Capitol to Courthouse Florida Insurance Report–Wednesday, September 3, 2014
Sep 3, 2014
To go directly to the section of your choice, click on a hyperlink below. Other hyperlinks to meeting information, bills and news are noted in bold type.
8:30 a.m.–Florida Workers’ Compensation Insurance Guaranty Association Investment Committee meeting. Tallahassee, Florida. To view the meeting notice, click here.
Tuesday marked the dawn of a new era for more than 900,000 customers of state-run insurer Citizens. Their decision to renew their policy could be taken out of their hands by a computer, thanks to a law passed by state legislators to help shrink Citizens last year. Charles Elmore reports for the Palm Beach Post.
- Citizens Expands Tool For Customers To Find Private Insurance
- Citizens begins forcing customers to private insurers
AAA named a tiny town between Jacksonville and Gainesville one of only two “traffic traps” nationwide and even placed an attention-getting billboard outside the limits of the town to warn drivers to slow down before entering. Associated Press’ Jason Dearen reports via the Tampa Tribune.
A dispute about how Walt Disney World doles out extra shifts to workers will go to an arbitrator on Friday, Orlando Sentinel’s Sandra Pedecini reports.
The U.S. Supreme Court could wade into a First Amendment debate about whether it is constitutional for Florida and other states to bar judicial candidates from personally soliciting campaign contributions, THE NEWS SERVICE OF FLORIDA’s Jim Saunders reports via SayfieReview.com.
Florida regulators are preparing for the launch of a new industry, SaintPetersBlog.com’s James Call reports.
Miami-Dade offers a trio of competitive House races in 2014, where incumbents in swing districts could face upset, as long as the opponents raise enough cash to launch effective campaigns, SaintPetersBlog.com’s Phil Ammann reports.
Tampa Bay will almost certainly play a significant role in the upcoming Florida House races, where a trio of first-time GOP candidates and several from high-profile political families, are poised to make substantial gains in Pinellas County, SaintPetersBlog.com’s Phil Ammann reports.
Of the 120 Florida House seats up for grabs in 2014, the term “competitive” is applicable to only a handful. In a majority, there was either there was weak or no competition, or the primary winners face write-in candidates, who have practically zero chances for success in November. SaintPetersBlog.com’s Peter Schorsch reviews the landscape.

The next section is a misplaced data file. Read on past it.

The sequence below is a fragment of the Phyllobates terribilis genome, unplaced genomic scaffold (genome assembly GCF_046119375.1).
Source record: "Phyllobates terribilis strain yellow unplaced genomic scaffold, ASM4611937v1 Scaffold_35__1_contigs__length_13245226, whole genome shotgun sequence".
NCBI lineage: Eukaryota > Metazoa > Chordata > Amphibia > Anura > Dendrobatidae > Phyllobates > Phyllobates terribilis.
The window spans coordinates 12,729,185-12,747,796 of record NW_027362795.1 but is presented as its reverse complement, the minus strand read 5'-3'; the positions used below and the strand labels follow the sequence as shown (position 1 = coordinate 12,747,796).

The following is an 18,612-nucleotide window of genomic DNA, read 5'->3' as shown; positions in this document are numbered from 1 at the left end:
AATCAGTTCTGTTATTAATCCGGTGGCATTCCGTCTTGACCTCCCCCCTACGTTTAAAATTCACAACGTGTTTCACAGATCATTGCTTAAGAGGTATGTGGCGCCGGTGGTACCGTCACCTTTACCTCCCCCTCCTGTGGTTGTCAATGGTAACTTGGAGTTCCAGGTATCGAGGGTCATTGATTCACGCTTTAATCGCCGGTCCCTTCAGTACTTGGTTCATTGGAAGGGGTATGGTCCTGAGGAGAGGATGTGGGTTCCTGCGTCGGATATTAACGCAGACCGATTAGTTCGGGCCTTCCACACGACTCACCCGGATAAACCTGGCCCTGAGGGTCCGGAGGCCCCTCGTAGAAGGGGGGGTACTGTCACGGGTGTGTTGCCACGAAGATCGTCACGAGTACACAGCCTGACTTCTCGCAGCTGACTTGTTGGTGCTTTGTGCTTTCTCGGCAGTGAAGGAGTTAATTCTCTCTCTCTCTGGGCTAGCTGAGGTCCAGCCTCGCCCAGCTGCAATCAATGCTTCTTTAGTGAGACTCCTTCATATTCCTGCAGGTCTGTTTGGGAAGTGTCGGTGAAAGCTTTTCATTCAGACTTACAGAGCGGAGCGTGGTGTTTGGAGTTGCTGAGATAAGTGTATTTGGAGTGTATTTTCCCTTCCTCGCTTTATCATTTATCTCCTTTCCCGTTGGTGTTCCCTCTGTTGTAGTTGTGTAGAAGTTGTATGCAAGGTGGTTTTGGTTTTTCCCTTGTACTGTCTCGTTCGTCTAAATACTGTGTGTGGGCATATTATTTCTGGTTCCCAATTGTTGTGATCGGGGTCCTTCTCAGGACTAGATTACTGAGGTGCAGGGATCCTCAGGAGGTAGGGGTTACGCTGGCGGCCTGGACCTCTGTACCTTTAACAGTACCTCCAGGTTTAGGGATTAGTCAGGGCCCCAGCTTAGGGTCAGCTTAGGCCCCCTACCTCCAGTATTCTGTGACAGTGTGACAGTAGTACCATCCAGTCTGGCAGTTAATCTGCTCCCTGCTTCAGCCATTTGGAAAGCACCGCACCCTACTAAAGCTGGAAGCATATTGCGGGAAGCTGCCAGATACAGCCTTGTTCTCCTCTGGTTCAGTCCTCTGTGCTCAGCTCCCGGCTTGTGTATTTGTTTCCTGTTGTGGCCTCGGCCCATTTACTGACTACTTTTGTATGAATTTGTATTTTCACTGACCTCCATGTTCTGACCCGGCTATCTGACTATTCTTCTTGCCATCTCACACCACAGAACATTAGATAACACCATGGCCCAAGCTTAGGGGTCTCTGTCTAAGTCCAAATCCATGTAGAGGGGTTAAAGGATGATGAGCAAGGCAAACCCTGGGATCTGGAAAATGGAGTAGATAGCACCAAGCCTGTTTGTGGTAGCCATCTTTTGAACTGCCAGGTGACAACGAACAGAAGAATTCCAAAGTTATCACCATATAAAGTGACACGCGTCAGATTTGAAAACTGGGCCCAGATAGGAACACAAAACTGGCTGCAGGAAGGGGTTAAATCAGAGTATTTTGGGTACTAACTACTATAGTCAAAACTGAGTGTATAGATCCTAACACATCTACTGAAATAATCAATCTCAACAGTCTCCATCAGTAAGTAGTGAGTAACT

North Orlando suburbs make up the majority of House District 29, which covers much of Seminole County and the cities of Lake Mary, Longwood and parts of Sanford, SaintPetersBlog.com’s Phil Ammann explains.
On the East Coast of Florida, a pair of incumbents faces stiff competition from solid candidates, SaintPetersBlog.com’s Phil Ammann writes.
House District 36 is the hotly contested seat that went from Republican to Democrat last October in a special election to replace popular State Representative Mike Fasano, who resigned to become Pasco Tax Collector, SaintPetersBlog.com’s Phil Ammann reports.
Reggie Fullwood could well pay the price for a notary’s mistake as he ponders his political future, Jeff Henderson reports for SunshineStateNews.com.
As states liberalize their marijuana laws, public officials and safety advocates worry there will be more drivers high on pot and a big increase in traffic deaths, Associated Press reports via SaintPetersBlog.com.
RMS, the world’s leading catastrophe risk management firm, estimates that insured losses from the August 24, 2014 South Napa Earthquake will not exceed $250 million, the company reports via Advisen.com.
Bankers and U.S. officials have warned that cyber-terrorists will try to wreck the financial system’s computer networks. What they aren’t saying publicly is that taxpayers will probably have to cover much of the damage. Bloomberg’s Carter Dougherty reports for Insurance Journal.
The worst reinsurance market in memory looks set to carry into 2015, industry executives said. Bloomberg’s Oliver Suess and Carolyn Bandel report.
Louisiana Attorney General Buddy Caldwell filed a lawsuit last month against State Farm Insurance alleging the nationwide insurer has engaged in a pattern of unfair and fraudulent business practices aimed at controlling the auto repair industry and forcing unsafe repairs on vehicles without the knowledge or consent of Louisiana consumers.
A jaw-dropping judgment issued in 2011 in favor of Joseph Martin Radcliff is the largest defamation award in Indiana and one of the largest ever in the U.S. Now, State Farm is claiming Radcliff obtained that judgment through fraud on the court. The Indianapolis Star reports via Advisen.com.
Amendments made to a California bill that would require minimum insurance standards for ridesharing have eased opposition from companies like Lyft and Uber which, for the past year, have been waging war with state lawmakers on the issue. Joseph Jaafari reports for National Underwriter’s PropertyCasualty360.com.
The touted start-up is proving to be the embodiment of unrestrained hyper-capitalism. Salon’s Andrew Leonard asks . . . what happens when it wins?
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